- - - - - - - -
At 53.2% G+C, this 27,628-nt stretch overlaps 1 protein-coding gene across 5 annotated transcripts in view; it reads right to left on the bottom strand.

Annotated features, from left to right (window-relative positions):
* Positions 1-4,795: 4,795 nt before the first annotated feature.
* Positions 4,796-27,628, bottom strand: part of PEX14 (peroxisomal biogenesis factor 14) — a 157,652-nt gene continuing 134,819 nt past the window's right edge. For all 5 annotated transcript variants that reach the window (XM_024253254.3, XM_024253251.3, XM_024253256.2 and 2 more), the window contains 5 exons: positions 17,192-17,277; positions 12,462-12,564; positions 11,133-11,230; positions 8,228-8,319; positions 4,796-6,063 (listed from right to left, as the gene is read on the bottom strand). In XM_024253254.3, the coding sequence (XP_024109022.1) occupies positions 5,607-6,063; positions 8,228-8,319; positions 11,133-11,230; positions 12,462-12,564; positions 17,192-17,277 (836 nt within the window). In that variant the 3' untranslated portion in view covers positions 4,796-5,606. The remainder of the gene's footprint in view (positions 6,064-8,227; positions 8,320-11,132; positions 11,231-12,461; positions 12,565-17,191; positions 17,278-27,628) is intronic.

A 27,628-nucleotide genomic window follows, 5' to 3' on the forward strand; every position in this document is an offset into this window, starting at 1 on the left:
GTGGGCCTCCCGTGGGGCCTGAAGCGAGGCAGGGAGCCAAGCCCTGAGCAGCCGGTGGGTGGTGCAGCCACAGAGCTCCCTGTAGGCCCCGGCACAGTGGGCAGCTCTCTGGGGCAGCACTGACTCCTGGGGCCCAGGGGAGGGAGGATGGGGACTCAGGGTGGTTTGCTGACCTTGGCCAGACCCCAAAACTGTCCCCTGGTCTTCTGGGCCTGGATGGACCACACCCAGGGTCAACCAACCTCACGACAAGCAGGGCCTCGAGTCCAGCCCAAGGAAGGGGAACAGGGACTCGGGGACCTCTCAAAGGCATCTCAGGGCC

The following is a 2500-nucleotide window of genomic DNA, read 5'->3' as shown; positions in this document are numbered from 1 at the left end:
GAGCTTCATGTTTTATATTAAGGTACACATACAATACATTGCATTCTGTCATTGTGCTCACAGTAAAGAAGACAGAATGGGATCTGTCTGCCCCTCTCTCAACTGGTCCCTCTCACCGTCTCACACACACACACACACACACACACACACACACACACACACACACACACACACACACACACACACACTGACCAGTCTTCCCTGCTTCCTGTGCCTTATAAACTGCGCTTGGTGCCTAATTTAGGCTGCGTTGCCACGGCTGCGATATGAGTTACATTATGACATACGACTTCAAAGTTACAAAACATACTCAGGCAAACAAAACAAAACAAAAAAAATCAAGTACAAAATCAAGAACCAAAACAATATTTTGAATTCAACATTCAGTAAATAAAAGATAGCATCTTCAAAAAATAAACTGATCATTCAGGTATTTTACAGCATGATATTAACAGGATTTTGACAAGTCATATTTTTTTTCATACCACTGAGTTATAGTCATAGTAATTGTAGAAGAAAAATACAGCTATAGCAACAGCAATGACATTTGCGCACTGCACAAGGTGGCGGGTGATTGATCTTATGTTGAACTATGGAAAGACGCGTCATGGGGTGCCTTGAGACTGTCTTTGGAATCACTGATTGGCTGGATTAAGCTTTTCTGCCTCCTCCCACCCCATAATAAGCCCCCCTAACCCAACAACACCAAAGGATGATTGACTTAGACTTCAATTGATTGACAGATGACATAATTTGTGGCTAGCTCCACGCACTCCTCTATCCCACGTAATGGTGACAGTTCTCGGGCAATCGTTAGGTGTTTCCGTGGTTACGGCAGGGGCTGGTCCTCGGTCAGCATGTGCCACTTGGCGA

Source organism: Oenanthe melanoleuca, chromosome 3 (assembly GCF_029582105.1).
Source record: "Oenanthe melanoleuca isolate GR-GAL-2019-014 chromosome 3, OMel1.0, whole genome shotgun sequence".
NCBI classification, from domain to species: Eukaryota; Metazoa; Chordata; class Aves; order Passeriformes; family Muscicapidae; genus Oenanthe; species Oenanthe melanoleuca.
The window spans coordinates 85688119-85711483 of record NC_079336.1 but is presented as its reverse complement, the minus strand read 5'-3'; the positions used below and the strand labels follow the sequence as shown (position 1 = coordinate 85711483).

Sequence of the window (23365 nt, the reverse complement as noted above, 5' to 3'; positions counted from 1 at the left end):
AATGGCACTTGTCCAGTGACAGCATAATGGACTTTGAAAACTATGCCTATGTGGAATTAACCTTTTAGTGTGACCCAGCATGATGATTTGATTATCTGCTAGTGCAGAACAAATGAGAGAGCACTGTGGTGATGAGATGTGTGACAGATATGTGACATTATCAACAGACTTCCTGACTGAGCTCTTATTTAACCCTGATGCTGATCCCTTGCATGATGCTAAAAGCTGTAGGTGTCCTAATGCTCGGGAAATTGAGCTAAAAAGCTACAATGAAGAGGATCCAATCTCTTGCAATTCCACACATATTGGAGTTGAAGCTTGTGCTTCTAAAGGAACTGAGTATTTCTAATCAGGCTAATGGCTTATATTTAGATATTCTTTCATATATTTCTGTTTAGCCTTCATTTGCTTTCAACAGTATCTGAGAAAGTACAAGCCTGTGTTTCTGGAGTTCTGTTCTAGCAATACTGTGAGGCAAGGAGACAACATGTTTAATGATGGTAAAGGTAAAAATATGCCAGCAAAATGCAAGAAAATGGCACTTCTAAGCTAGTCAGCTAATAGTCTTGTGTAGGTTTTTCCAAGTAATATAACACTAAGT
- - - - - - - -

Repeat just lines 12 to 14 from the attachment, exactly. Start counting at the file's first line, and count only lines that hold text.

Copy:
The window spans coordinates 85688119-85711483 of record NC_079336.1 but is presented as its reverse complement, the minus strand read 5'-3'; the positions used below and the strand labels follow the sequence as shown (position 1 = coordinate 85711483).

Sequence of the window (23365 nt, the reverse complement as noted above, 5' to 3'; positions counted from 1 at the left end):
AATGGCACTTGTCCAGTGACAGCATAATGGACTTTGAAAACTATGCCTATGTGGAATTAACCTTTTAGTGTGACCCAGCATGATGATTTGATTATCTGCTAGTGCAGAACAAATGAGAGAGCACTGTGGTGATGAGATGTGTGACAGATATGTGACATTATCAACAGACTTCCTGACTGAGCTCTTATTTAACCCTGATGCTGATCCCTTGCATGATGCTAAAAGCTGTAGGTGTCCTAATGCTCGGGAAATTGAGCTAAAAAGCTACAATGAAGAGGATCCAATCTCTTGCAATTCCACACATATTGGAGTTGAAGCTTGTGCTTCTAAAGGAACTGAGTATTTCTAATCAGGCTAATGGCTTATATTTAGATATTCTTTCATATATTTCTGTTTAGCCTTCATTTGCTTTCAACAGTATCTGAGAAAGTACAAGCCTGTGTTTCTGGAGTTCTGTTCTAGCAATACTGTGAGGCAAGGAGACAACATGTTTAATGATGGTAAAGGTAAAAATATGCCAGCAAAATGCAAGAAAATGGCACTTCTAAGCTAGTCAGCTAATAGTCTTGTGTAGGTTTTTCCAAGTAATATAACACTAAGT